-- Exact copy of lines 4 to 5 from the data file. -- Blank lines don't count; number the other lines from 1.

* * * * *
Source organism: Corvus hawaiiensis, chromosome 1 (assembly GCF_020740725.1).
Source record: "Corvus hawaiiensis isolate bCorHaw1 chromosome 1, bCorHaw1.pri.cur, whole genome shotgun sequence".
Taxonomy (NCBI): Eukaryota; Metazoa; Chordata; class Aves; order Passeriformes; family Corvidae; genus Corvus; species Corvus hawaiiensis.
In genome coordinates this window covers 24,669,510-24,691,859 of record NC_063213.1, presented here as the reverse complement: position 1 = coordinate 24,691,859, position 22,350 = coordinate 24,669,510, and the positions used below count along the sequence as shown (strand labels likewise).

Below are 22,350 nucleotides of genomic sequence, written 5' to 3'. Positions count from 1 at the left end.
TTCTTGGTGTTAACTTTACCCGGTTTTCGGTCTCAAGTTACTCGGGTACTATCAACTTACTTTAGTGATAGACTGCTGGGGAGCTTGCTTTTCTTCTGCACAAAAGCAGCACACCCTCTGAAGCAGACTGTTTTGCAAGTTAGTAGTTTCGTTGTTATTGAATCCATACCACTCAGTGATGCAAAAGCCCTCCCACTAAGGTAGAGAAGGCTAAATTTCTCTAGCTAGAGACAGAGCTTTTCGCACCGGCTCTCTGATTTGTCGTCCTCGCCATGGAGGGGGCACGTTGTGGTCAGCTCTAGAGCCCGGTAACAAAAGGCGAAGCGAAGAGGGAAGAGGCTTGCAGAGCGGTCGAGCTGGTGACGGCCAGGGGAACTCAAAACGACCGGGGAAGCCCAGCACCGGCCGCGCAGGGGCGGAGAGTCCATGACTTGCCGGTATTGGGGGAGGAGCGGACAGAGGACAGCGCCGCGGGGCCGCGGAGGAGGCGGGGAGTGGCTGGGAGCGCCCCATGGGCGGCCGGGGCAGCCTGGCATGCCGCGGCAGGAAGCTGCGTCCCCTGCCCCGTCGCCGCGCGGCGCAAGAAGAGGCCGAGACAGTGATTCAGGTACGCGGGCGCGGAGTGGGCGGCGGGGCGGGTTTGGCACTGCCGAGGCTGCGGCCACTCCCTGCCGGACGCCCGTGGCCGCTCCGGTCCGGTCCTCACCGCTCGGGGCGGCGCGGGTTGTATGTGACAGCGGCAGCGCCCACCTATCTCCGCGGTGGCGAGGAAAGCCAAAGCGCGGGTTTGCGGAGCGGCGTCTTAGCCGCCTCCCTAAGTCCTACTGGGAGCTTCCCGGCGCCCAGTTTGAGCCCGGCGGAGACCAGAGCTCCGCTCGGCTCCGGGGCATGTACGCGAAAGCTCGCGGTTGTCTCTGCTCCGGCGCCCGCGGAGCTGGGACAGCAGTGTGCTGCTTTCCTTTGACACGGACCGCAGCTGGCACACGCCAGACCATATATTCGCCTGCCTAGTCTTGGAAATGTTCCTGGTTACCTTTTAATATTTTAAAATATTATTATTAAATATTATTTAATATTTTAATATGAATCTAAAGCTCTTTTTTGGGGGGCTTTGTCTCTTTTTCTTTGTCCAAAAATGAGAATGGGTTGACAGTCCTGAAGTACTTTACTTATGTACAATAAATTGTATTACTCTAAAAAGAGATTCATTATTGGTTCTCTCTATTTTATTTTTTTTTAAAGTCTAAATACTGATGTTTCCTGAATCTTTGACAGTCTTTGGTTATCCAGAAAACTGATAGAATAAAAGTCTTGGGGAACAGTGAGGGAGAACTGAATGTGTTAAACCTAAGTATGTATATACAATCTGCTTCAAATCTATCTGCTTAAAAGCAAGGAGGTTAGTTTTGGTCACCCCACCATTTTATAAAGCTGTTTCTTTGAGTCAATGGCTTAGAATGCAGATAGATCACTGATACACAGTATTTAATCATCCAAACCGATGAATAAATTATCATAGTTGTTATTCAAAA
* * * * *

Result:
In genome coordinates this window covers 24,669,510-24,691,859 of record NC_063213.1, presented here as the reverse complement: position 1 = coordinate 24,691,859, position 22,350 = coordinate 24,669,510, and the positions used below count along the sequence as shown (strand labels likewise).

Below are 22,350 nucleotides of genomic sequence, written 5' to 3'. Positions count from 1 at the left end.